HealthDay News — Use of a clinical decision support module results in higher quality of attention-deficit/hyperactivity disorder (ADHD) diagnosis, according to a study published in Pediatrics.
Aaron E. Carroll, MD, from Indiana University in Indianapolis, and colleagues conducted a cluster randomized controlled trial in which the diagnosis and management of ADHD in 6- to 12-year-olds (84 children) were compared before and after implementation of a computer decision support system in four practices.
The researchers found that the use of structured diagnostic assessments dropped from 50 percent in the baseline period to 38% in the intervention period in the control group, while it rose in the intervention group from 60% to 81%. Even after controlling for age, gender, and race, the difference was statistically significant (odds ratio of structured diagnostic assessment in intervention group versus control group, 8.0).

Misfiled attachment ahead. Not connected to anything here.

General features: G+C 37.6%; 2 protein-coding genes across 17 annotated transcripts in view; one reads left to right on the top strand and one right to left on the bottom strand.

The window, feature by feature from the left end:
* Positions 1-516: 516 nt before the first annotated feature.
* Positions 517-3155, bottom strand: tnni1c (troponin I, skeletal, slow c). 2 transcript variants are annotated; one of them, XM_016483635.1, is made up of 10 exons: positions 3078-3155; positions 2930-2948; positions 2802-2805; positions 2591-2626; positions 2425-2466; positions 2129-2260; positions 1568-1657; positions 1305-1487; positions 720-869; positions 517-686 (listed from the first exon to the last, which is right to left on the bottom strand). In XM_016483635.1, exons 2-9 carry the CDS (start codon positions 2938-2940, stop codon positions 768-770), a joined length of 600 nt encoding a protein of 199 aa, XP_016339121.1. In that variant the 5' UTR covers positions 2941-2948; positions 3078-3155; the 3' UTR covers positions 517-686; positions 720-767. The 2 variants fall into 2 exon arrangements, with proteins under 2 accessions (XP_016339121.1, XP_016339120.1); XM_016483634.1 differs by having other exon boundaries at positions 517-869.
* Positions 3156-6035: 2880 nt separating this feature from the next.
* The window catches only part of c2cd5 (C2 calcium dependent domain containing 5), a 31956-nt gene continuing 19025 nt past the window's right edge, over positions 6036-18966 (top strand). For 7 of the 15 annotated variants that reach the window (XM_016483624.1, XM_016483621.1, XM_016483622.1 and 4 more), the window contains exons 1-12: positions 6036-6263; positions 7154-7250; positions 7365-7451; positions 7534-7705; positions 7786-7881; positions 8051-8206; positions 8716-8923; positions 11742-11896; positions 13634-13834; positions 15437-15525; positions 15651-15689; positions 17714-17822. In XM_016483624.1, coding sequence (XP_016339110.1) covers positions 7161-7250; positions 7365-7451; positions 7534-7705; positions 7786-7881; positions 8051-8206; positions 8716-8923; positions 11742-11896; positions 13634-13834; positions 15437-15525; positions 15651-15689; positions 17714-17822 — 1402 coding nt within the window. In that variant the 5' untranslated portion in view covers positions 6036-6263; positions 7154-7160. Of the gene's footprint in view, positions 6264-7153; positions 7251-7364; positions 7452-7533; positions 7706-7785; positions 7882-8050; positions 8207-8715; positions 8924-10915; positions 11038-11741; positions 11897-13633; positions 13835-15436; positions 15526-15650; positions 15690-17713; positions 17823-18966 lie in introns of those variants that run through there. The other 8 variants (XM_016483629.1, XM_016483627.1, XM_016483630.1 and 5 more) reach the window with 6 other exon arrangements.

The number of ADHD core symptoms noted at the time of diagnosis was also significantly different between the groups. The percentage of patients who had documented medication adjustments, mental health referrals, and visits to mental health specialists was higher in the intervention group than the control group, although the study was not powered to detect changes in care and management.
“The introduction of a clinical decision support module resulted in higher quality of care with respect to ADHD diagnosis including a prospect for higher quality of ADHD management in children,” the researchers wrote.